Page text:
Spanish exegete and theologian, also known as Juán de Maldonado; b. Casas de la Reina, Estremadura, 1534;d. Rome, Jan. 5, 1583. After his studies at Salamanca (1547–58) and Rome (1558–62), he became a Jesuit (1562) and was ordained (1563). After having taught philosophy at the Roman College (1563) and at Paris (1564–65), he was professor of theology at Paris for nine years (1565–74). For the first five of these years he lectured in the traditional way by commenting on the Sentences of peter lombard, but in 1570 he initiated his own, original theological course. His teaching was interrupted in 1574 by the accusation of the Sorbonne professors that he denied the doctrine of the Immaculate Conception. Although defended by the Archbishop of Paris, Pierre de Gondi, by the papal nuncio, and by the Holy See, he withdrew to Bourges and there composed his celebrated commentaries, highly prized until modern times, on the four Gospels. Having served for a period (1578–80) as visitor of the Society of Jesus in France, he was called to Rome in 1581 by Gregory XIII to work on the critical edition of the Septuagint. Here he also collaborated on the Jesuit ratio studiorum. His more important works are the Comment. in IV Evangelia (2 v. Pont-à Mousson 1596–97, and many later editions), Traité des anges et demons (Paris 1606), Comment. in Prophetas quatuor (Lyons 1609), and the Miscellanea de Maldonado (lectures given at Paris) ed. R. Galdos (Madrid 1947).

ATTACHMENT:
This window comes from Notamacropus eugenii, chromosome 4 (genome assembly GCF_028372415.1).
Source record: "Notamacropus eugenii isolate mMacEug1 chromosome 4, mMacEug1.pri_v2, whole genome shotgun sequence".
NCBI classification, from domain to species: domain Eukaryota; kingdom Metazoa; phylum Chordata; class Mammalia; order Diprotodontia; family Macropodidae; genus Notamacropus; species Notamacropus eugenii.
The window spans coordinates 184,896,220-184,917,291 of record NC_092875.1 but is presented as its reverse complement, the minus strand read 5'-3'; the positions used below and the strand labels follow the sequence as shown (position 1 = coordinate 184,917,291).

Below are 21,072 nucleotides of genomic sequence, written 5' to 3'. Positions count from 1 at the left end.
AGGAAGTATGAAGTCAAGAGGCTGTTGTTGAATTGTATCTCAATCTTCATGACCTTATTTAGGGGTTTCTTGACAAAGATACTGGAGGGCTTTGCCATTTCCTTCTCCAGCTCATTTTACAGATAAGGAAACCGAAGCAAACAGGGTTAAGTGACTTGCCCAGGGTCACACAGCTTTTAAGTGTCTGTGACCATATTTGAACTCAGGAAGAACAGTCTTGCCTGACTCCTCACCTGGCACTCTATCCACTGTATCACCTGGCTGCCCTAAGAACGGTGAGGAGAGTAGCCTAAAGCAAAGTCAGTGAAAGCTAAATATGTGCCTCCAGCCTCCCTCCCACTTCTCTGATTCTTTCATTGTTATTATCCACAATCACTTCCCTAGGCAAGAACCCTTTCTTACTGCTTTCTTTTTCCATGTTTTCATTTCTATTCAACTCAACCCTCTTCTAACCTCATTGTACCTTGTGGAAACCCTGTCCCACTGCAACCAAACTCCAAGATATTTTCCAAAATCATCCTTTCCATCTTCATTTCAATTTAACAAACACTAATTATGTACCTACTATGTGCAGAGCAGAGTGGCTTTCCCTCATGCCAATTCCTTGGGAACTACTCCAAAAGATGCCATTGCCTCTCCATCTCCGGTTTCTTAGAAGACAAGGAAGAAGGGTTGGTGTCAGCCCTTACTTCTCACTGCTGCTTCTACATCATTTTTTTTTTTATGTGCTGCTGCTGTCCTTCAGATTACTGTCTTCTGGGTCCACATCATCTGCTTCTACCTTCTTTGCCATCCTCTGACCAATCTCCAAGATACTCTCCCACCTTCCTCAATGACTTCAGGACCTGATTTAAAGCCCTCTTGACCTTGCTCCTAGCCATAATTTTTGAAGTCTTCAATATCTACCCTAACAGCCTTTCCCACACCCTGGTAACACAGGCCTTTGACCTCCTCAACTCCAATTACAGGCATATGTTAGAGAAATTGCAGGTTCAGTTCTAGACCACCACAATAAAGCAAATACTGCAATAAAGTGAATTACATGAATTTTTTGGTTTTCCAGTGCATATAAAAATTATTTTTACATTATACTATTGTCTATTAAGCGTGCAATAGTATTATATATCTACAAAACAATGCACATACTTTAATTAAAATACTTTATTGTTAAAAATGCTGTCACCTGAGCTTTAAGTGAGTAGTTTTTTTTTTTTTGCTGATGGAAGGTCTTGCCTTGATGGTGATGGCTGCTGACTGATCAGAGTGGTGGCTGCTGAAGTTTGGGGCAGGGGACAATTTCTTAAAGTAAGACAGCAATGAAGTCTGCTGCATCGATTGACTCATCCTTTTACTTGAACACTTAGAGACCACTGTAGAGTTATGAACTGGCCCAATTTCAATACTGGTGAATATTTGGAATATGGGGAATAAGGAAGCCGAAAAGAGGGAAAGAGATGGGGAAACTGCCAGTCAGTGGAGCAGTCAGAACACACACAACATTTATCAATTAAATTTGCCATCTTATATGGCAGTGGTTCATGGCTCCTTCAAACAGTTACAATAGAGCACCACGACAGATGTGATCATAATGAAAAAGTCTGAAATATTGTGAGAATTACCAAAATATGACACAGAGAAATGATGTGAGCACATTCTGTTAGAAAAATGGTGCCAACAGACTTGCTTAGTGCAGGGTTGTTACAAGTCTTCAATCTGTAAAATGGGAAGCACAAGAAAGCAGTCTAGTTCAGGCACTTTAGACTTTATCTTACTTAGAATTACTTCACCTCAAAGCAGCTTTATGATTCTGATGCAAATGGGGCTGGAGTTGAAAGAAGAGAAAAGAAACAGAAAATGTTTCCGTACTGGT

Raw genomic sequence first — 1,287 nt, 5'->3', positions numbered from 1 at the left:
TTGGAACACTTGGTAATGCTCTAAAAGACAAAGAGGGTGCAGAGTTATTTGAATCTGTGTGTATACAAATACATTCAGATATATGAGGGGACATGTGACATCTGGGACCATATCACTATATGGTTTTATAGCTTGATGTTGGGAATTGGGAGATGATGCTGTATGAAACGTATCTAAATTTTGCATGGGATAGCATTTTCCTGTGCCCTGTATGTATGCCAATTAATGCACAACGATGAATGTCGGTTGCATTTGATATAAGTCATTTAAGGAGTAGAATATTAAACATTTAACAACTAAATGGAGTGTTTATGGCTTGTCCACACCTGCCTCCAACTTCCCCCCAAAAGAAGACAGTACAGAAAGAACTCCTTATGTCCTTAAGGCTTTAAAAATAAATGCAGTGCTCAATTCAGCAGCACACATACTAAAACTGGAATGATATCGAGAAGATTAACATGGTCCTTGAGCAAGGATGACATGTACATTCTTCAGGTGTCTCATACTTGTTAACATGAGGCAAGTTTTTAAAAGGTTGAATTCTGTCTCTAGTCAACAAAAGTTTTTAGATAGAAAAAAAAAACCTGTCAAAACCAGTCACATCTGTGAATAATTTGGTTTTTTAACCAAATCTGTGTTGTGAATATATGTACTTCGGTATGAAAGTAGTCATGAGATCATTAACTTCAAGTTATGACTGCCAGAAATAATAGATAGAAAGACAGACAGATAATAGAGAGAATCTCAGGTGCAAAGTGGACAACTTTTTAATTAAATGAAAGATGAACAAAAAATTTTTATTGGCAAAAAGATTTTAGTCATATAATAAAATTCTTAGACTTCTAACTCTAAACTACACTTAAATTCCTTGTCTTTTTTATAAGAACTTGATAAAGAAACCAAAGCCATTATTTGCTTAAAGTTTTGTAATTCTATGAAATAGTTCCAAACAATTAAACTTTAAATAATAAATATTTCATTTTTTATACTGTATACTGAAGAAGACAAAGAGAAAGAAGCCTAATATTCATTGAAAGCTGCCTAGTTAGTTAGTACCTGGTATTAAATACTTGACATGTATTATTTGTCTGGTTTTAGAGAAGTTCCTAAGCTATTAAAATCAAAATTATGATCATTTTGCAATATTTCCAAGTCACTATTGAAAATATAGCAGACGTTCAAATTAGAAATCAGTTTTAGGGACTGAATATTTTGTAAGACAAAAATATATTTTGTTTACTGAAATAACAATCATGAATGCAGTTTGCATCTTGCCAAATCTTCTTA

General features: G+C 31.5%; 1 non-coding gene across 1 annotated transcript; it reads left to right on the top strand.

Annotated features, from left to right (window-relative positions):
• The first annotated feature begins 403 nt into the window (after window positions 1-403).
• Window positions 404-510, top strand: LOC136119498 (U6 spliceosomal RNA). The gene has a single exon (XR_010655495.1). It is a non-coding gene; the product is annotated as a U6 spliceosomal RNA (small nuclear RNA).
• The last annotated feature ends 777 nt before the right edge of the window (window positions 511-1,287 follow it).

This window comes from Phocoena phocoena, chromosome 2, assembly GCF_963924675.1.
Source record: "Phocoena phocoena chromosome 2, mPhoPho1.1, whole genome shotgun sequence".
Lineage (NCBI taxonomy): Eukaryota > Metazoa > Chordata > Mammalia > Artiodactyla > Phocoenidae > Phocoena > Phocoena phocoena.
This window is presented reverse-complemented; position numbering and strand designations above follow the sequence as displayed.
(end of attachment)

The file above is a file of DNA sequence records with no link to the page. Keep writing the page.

Bibliography: j. i. tellechea, Lexikon für Theologie und Kirche 6:1326, esp. bibliog. c. sommervogel, Bibliothèque de la Compagnie de Jésus 5:403–412; 9:631.
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